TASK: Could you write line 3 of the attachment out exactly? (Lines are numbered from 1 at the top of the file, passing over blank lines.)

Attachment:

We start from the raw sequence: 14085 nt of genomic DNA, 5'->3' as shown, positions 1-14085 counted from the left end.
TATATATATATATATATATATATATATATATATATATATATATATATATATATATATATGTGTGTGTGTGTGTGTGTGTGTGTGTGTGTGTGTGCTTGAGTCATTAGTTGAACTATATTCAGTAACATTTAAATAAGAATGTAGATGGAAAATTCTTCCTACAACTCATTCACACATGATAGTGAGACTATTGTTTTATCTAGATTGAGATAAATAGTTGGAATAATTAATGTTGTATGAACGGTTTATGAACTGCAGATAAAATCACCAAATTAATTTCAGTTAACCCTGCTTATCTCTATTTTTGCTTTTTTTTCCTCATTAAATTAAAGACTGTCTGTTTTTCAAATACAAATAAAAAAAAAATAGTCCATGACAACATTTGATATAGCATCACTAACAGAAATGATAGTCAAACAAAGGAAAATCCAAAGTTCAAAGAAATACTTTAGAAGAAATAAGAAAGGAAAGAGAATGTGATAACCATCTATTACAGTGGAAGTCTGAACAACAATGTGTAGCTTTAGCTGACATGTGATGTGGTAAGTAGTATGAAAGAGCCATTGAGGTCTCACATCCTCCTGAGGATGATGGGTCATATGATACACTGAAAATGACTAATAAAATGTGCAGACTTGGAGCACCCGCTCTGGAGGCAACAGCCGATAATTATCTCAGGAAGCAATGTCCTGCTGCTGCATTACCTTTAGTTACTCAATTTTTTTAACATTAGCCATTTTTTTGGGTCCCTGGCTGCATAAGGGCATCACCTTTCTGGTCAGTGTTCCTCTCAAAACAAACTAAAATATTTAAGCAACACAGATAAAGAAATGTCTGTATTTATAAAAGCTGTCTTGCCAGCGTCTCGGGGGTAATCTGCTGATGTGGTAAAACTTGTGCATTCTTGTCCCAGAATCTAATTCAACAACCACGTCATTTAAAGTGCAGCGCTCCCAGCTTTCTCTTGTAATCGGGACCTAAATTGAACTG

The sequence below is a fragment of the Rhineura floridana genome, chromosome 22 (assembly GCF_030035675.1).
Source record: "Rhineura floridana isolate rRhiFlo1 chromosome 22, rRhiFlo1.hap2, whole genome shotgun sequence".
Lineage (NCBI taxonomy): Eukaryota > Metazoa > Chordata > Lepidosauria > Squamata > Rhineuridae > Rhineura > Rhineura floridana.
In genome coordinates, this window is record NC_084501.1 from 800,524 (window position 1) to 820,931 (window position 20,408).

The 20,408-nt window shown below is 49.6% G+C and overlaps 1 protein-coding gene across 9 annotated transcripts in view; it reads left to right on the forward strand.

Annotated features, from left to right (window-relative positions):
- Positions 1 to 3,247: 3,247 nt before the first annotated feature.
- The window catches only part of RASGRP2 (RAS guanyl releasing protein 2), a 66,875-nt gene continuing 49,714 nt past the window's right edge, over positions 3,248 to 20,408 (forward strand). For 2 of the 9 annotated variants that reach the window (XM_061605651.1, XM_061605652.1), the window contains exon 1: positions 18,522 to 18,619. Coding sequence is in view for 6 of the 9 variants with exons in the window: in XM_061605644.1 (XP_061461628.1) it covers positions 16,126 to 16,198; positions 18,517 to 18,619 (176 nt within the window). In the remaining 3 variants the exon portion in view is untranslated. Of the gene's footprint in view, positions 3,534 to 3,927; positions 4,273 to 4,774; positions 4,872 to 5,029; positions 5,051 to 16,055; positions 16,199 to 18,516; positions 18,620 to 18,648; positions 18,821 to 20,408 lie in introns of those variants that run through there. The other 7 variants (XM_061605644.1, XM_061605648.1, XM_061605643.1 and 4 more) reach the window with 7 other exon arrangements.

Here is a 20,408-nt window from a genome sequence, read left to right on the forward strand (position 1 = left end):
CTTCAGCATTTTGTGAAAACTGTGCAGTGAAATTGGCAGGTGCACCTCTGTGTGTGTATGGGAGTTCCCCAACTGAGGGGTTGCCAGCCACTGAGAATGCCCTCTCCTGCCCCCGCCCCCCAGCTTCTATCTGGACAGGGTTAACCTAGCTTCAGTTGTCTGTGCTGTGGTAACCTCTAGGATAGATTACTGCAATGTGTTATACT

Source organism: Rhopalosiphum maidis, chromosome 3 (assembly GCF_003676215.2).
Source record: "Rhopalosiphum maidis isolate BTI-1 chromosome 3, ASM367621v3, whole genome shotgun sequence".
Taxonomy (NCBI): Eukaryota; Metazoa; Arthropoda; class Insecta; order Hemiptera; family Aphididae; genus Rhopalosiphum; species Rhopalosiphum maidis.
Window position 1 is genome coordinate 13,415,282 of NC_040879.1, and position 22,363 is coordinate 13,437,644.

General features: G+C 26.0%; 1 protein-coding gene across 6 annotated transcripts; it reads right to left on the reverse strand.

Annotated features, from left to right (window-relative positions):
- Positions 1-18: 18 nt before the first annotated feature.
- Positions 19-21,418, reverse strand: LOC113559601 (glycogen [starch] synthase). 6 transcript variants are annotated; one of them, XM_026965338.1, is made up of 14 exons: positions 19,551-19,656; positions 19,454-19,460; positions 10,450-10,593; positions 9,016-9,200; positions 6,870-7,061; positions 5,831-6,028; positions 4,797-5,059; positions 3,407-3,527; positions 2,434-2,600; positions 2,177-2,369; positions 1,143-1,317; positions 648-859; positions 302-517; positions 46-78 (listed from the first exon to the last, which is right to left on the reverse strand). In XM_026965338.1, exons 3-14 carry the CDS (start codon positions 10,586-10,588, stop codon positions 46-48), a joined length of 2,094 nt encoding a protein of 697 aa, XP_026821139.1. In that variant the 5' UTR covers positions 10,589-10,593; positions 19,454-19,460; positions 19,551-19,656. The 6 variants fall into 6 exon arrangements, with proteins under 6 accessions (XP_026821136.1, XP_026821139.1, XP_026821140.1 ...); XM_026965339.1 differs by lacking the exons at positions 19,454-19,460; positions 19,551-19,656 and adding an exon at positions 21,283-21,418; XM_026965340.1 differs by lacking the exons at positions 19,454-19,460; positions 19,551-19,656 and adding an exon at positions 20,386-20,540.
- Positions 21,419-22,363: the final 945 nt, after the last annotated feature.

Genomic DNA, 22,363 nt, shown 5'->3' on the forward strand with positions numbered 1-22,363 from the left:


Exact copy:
The sequence below is a fragment of the Rhineura floridana genome, chromosome 22 (assembly GCF_030035675.1).